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On August 1, the U.S. Treasury Department’s Office of Foreign Assets Control (OFAC) announced several new sanctions in response to Russia’s invasion of Ukraine. The new sanctions, issued pursuant to Executive Order 14024, target elites, a major multinational company, a sanctions evasion operation, and a yacht used by a sanctioned individual. The action was taken together with the U.S. Department of State, which imposed additional sanctions on entities and individuals, as well as visa restrictions. As a result of the sanctions, all property and interests in property belonging to the sanctioned persons that are in the U.S. or in the possession or control of U.S. persons, and “any entities that are owned, directly or indirectly, 50 percent or more” by the targeted persons are blocked and must be reported to OFAC. Additionally, U.S. persons are prohibited from engaging in any dealings involving the property or interests in property of blocked or designated persons, unless exempt or authorized by a general or specific OFAC license.
On July 21, the U.S. Treasury Department’s Office of Foreign Assets Control (OFAC) announced Russia-related General License (GL) 45 and GL 46. GL 45 authorizes transactions related to the wind down of certain financial contracts prohibited by Executive Order (E.O.) 14071. GL 46 authorizes transactions in support of an auction process to settle certain credit derivative transactions prohibited by E.O. 14071. OFAC also announced that it published two new Frequently Asked Questions (FAQs) and two amended FAQs on “Russian Harmful Foreign Activities Sanctions.” Additionally, OFAC added a name to the SDN list.
Treasury clarifies impact of sanctions on agricultural commodities, agricultural equipment, or medicine relating to Russia
On July 14, the U.S. Treasury Department’s Office of Foreign Assets Control (OFAC) issued a Fact Sheet to clarify that the U.S. has not imposed sanctions on the production, manufacturing, sale, or transport of agricultural commodities, agricultural equipment, or medicine relating to Russia. Additionally, OFAC issued General License (GL) 6B to expand agricultural and medical authorizations to now cover transactions related to agricultural equipment that would normally be prohibited by the Russian Harmful Foreign Activities Sanctions Regulations. OFAC emphasized that U.S. sanctions on Russia issued in response to its war against Ukraine “do not stand in the way of agricultural and medical trade.” OFAC referred to guidance issued in April for more details on authorizations under U.S. sanctions related to agricultural and medical transactions, nongovernmental organization activities, and Covid-19 relief, among others, to support people impacted by Russia’s war (covered by InfoBytes here).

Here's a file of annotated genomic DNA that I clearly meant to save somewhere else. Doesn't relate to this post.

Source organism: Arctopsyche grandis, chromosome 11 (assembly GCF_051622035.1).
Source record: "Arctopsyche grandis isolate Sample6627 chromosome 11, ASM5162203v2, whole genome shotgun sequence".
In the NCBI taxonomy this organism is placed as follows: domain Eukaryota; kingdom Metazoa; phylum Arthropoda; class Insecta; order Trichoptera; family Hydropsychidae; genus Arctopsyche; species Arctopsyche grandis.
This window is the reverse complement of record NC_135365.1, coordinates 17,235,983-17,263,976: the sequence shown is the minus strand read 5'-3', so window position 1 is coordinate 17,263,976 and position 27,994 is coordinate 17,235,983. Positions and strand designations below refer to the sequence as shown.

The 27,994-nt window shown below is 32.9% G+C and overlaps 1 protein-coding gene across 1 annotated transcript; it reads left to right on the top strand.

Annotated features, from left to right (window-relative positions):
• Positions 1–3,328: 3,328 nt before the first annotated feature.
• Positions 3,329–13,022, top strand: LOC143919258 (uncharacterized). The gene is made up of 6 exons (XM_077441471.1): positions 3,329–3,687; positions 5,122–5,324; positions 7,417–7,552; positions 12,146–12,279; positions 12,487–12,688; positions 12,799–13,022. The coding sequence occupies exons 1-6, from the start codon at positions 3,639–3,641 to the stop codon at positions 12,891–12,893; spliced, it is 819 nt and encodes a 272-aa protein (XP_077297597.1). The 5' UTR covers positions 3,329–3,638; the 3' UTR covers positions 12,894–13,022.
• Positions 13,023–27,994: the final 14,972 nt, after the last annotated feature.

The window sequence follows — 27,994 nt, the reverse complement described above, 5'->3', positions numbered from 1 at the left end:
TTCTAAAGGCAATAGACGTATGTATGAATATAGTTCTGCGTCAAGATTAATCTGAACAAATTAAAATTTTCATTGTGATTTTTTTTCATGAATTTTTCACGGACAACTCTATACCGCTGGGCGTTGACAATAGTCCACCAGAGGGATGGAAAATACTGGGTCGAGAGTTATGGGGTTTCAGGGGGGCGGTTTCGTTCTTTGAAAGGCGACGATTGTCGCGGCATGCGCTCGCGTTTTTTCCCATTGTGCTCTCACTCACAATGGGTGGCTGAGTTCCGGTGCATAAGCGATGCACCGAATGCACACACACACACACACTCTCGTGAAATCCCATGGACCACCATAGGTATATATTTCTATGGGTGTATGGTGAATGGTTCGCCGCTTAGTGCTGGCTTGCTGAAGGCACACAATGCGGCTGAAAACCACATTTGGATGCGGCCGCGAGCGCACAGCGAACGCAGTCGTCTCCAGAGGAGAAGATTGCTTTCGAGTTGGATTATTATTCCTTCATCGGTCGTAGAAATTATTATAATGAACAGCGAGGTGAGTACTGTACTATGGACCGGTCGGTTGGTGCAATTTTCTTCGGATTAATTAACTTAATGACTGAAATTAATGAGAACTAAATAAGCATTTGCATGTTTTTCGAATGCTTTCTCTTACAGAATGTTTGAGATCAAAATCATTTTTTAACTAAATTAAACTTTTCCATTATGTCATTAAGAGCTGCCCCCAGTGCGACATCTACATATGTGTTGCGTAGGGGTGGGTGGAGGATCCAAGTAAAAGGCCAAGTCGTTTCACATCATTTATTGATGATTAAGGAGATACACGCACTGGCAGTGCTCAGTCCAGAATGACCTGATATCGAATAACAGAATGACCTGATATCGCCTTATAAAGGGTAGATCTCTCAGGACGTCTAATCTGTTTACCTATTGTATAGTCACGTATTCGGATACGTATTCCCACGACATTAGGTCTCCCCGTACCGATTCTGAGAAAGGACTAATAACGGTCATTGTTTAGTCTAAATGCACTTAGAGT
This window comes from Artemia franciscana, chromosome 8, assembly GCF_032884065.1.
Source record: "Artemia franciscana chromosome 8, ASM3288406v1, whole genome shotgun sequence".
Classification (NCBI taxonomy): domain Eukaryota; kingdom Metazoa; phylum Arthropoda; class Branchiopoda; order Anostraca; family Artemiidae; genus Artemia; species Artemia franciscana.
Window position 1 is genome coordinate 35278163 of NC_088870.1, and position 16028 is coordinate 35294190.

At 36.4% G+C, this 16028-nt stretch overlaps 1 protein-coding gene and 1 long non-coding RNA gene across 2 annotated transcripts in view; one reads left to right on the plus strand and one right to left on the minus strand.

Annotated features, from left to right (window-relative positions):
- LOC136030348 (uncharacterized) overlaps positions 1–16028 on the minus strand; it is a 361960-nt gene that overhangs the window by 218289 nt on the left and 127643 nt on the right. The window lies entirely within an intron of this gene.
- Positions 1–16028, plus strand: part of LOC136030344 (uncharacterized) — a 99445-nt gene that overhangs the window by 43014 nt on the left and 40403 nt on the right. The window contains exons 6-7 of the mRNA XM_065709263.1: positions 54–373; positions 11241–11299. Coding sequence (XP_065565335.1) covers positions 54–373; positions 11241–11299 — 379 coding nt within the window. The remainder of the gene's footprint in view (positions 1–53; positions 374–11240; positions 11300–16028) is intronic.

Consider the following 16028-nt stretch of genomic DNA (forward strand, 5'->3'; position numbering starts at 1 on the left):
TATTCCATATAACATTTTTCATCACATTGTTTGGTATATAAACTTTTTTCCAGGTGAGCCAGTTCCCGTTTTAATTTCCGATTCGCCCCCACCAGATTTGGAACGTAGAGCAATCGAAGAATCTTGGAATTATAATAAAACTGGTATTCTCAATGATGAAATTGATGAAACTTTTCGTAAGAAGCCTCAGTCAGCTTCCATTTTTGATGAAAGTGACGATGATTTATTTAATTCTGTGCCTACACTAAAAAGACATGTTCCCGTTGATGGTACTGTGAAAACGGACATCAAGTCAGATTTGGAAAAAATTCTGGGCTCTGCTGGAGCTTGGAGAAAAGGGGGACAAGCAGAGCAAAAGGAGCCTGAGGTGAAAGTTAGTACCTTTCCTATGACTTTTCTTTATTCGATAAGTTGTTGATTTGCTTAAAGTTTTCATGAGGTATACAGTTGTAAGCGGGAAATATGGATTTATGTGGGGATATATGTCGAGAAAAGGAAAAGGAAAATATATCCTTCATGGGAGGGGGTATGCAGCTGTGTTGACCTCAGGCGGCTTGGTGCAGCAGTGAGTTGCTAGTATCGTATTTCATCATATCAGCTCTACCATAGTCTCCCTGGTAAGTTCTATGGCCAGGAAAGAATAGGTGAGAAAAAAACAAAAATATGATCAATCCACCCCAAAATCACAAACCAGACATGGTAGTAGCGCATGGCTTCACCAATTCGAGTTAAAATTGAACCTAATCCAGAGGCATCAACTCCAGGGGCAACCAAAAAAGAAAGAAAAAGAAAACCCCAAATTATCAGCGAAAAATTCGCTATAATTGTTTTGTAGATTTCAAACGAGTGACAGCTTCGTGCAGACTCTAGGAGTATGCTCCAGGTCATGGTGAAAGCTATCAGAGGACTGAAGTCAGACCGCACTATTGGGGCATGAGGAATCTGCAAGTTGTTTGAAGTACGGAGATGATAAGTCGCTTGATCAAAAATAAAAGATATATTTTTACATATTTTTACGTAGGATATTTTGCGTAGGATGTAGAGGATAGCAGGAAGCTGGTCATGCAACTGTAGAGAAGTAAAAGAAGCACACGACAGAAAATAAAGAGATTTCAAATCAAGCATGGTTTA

On June 30, the U.S. Treasury Department’s Office of Foreign Assets Control (OFAC) issued a Notification of Blocked Property to a Delaware-based trust in which an OFAC-designated Russian oligarch holds a property interest. As previously covered by InfoBytes, in April 2018, OFAC sanctioned seven Russian oligarchs, including the Russian oligarch who holds a property interest, along with 12 companies they own or control, 17 senior Russian government officials, and a state-owned Russian weapons trading company and its Russian bank subsidiary pursuant to the Countering America’s Adversaries Through Sanctions Act of 2017 (CAATSA) and Executive Orders 13661, 13662, and 13582. According to OFAC, the trust holds assets valued at over $1 billion; therefore, this enforcement action ensures that those assets continue to be blocked and inaccessible to the OFAC-designated Russian oligarch. As a result of the Notification of Blocked Property, the trust is subject to the same prohibitions applicable to the OFAC-designated Russian oligarch. All transactions by U.S. persons or within (or transiting) the U.S. involving any property or interests in property of designated or otherwise blocked persons are prohibited, unless exempt or authorized by a general or specific license issued by OFAC. These prohibitions include the making of any contribution or provision of funds, goods, or services by, to, or for the benefit of any blocked person and the receipt of any contribution or provision of funds, goods, or services from any such person.